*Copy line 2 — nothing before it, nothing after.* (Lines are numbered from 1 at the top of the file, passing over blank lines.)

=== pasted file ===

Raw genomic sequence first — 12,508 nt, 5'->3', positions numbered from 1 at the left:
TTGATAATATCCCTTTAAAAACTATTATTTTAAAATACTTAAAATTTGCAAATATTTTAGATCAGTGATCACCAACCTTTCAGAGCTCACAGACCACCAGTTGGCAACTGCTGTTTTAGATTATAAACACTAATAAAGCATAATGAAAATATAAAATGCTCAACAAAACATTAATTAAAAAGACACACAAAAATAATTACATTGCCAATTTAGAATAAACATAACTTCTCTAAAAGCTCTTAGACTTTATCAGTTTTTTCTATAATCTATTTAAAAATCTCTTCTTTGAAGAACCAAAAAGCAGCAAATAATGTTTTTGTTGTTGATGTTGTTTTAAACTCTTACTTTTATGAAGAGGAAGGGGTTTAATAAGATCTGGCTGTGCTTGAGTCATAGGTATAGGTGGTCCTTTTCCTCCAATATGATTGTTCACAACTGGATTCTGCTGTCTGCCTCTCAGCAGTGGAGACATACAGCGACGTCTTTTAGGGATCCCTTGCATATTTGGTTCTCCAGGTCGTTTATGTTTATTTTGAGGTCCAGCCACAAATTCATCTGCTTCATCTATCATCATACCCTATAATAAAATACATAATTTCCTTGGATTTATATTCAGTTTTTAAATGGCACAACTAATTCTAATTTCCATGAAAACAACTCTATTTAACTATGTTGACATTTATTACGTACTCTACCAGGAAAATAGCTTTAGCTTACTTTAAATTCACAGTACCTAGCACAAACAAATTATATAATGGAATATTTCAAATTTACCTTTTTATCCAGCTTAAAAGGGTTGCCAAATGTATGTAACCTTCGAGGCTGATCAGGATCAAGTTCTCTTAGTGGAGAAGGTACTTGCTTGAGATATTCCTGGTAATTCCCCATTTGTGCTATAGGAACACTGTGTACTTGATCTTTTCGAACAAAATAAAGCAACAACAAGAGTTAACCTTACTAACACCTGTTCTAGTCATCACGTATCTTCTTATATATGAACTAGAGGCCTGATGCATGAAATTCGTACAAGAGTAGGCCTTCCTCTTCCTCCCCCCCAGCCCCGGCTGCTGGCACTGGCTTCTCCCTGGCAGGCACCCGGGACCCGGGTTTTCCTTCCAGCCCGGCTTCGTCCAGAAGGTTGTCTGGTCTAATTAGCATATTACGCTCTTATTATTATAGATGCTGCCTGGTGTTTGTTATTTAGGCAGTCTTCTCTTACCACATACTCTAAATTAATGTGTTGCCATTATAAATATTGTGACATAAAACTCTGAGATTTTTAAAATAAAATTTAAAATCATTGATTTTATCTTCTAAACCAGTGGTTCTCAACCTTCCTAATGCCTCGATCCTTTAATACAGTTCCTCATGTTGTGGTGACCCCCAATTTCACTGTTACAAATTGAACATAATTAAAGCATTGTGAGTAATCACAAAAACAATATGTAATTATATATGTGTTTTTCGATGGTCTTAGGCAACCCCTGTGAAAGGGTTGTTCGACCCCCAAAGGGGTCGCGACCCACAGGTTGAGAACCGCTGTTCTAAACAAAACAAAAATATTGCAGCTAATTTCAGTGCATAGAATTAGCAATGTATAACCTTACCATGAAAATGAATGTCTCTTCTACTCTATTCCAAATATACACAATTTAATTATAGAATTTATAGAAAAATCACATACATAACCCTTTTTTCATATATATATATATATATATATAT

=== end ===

TTGATAATATCCCTTTAAAAACTATTATTTTAAAATACTTAAAATTTGCAAATATTTTAGATCAGTGATCACCAACCTTTCAGAGCTCACAGACCACCAGTTGGCAACTGCTGTTTTAGATTATAAACACTAATAAAGCATAATGAAAATATAAAATGCTCAACAAAACATTAATTAAAAAGACACACAAAAATAATTACATTGCCAATTTAGAATAAACATAACTTCTCTAAAAGCTCTTAGACTTTATCAGTTTTTTCTATAATCTATTTAAAAATCTCTTCTTTGAAGAACCAAAAAGCAGCAAATAATGTTTTTGTTGTTGATGTTGTTTTAAACTCTTACTTTTATGAAGAGGAAGGGGTTTAATAAGATCTGGCTGTGCTTGAGTCATAGGTATAGGTGGTCCTTTTCCTCCAATATGATTGTTCACAACTGGATTCTGCTGTCTGCCTCTCAGCAGTGGAGACATACAGCGACGTCTTTTAGGGATCCCTTGCATATTTGGTTCTCCAGGTCGTTTATGTTTATTTTGAGGTCCAGCCACAAATTCATCTGCTTCATCTATCATCATACCCTATAATAAAATACATAATTTCCTTGGATTTATATTCAGTTTTTAAATGGCACAACTAATTCTAATTTCCATGAAAACAACTCTATTTAACTATGTTGACATTTATTACGTACTCTACCAGGAAAATAGCTTTAGCTTACTTTAAATTCACAGTACCTAGCACAAACAAATTATATAATGGAATATTTCAAATTTACCTTTTTATCCAGCTTAAAAGGGTTGCCAAATGTATGTAACCTTCGAGGCTGATCAGGATCAAGTTCTCTTAGTGGAGAAGGTACTTGCTTGAGATATTCCTGGTAATTCCCCATTTGTGCTATAGGAACACTGTGTACTTGATCTTTTCGAACAAAATAAAGCAACAACAAGAGTTAACCTTACTAACACCTGTTCTAGTCATCACGTATCTTCTTATATATGAACTAGAGGCCTGATGCATGAAATTCGTACAAGAGTAGGCCTTCCTCTTCCTCCCCCCCAGCCCCGGCTGCTGGCACTGGCTTCTCCCTGGCAGGCACCCGGGACCCGGGTTTTCCTTCCAGCCCGGCTTCGTCCAGAAGGTTGTCTGGTCTAATTAGCATATTACGCTCTTATTATTATAGATGCTGCCTGGTGTTTGTTATTTAGGCAGTCTTCTCTTACCACATACTCTAAATTAATGTGTTGCCATTATAAATATTGTGACATAAAACTCTGAGATTTTTAAAATAAAATTTAAAATCATTGATTTTATCTTCTAAACCAGTGGTTCTCAACCTTCCTAATGCCTCGATCCTTTAATACAGTTCCTCATGTTGTGGTGACCCCCAATTTCACTGTTACAAATTGAACATAATTAAAGCATTGTGAGTAATCACAAAAACAATATGTAATTATATATGTGTTTTTCGATGGTCTTAGGCAACCCCTGTGAAAGGGTTGTTCGACCCCCAAAGGGGTCGCGACCCACAGGTTGAGAACCGCTGTTCTAAACAAAACAAAAATATTGCAGCTAATTTCAGTGCATAGAATTAGCAATGTATAACCTTACCATGAAAATGAATGTCTCTTCTACTCTATTCCAAATATACACAATTTAATTATAGAATTTATAGAAAAATCACATACATAACCCTTTTTTCATATATATATATATATATATATAT